California Moves One Step Closer to Cable Deregulation
The 70-0 vote marked a victory for telecommunications companies like AT&T and Verizon, which had lobbied the Legislature to drop so-called franchise deals that effectively allow a cable company to lock up a given geographic area under the existing legislative regime.
Under the proposed bill, which now will go to the Senate, telecom companies will be able to bypass local governments and apply directly to the state for a cable license.
Assembly Speaker Fabian Nunez, who sponsored the bill, said that the law is about creating a “level playing field.”
In support of the bill, AT&T commissioned a study by UC Berkeley professor Yale Braunstein, who predicted that consumers in the state could realize nearly $1 billion in savings if telecoms entered the market.
According to California AT&T President Ken McNeely, most of the savings would come from consumers taking advantage of so-called bundling options, which would allow them to purchase cable, Internet and phone services from the same provider.
However, cable companies have complained that the bill would give too much leverage to telecom companies, likening the bill to California’s controversial energy deregulation plan and the subsequent energy crisis.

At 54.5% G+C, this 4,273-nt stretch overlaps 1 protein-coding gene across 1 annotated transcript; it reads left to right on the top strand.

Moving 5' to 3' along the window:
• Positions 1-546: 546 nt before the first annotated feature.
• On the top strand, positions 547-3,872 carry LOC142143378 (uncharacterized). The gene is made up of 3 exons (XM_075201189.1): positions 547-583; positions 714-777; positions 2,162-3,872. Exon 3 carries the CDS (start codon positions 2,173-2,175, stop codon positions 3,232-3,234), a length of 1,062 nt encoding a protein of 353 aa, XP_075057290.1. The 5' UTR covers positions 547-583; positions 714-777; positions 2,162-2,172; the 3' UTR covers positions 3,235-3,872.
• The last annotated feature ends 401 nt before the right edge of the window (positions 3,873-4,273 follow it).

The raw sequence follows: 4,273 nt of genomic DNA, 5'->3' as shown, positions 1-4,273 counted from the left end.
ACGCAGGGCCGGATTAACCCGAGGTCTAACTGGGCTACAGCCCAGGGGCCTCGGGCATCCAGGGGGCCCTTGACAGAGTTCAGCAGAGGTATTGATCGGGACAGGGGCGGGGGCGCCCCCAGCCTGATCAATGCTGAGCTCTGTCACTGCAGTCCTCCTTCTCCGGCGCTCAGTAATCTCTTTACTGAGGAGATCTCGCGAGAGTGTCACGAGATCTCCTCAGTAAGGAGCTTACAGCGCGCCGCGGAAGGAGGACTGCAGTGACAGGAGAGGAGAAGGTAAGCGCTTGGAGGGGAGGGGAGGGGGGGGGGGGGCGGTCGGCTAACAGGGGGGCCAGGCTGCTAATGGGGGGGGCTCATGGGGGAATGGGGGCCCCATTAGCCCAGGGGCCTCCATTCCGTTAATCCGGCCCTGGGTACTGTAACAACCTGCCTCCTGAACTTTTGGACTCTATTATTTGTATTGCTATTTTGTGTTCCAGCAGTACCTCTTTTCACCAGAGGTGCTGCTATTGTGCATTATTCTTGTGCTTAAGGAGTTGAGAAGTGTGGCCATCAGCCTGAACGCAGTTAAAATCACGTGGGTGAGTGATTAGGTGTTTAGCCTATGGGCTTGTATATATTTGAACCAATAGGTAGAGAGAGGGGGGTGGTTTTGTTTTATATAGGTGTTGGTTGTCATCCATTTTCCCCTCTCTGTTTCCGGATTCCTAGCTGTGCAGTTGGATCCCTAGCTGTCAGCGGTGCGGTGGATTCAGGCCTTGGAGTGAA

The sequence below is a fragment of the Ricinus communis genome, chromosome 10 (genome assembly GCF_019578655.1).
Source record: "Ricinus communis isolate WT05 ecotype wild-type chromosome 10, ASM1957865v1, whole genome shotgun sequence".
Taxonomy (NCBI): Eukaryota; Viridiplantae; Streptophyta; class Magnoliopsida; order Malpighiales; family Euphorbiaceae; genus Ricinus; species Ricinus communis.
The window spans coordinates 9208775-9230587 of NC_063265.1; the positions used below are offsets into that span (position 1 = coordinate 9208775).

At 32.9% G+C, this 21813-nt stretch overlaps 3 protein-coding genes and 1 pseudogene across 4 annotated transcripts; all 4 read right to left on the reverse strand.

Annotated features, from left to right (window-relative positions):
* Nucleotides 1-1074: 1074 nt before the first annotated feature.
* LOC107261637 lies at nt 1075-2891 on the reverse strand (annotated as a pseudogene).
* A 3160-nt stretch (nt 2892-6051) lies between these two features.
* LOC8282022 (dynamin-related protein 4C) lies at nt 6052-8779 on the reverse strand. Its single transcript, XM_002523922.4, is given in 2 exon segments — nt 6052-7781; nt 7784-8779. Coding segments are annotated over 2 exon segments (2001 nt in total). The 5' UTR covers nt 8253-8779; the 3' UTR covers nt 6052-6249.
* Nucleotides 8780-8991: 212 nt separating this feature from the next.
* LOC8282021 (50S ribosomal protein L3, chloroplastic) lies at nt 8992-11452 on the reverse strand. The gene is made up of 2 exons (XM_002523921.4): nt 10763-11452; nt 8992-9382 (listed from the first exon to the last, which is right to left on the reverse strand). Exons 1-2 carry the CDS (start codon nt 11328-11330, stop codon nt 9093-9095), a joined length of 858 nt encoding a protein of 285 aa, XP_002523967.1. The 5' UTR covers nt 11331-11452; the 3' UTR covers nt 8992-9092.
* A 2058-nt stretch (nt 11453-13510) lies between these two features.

“There we had brownouts, and we realized that it was not entirely a competent job of trying to deregulate the energy industry,” said Dennis Mangers, president of the California Cable and Telecommunications Association. “And if we're not very careful with this bill, we could screw up another whole field of important public policy, in this case telecommunications and video.”
Meanwhile, consumer advocacy groups also have sounded the alarm in response to the bill, fearing that telecom companies would be able to pick and choose the very best neighborhoods while saddling cable companies with costly infrastructure to service only poorer communities.
“A bipartisan, late-night deregulation effort should warrant serious concern by the public because it was not crafted for consumers but by, for and of the telecom giants," Jamie Court, president of the Foundation for Taxpayer and Consumer Rights, said.
But Nunez was adamant that competition would be a boon for consumers.
“At the end of the day, consumers will keep some of their hard-earned dollars because we have created competition in a market where there was none," Nunez said.
If and when the bill passes the Senate, it will need approval by Gov. Arnold Schwarzenegger, who has not yet taken a position on the proposed law.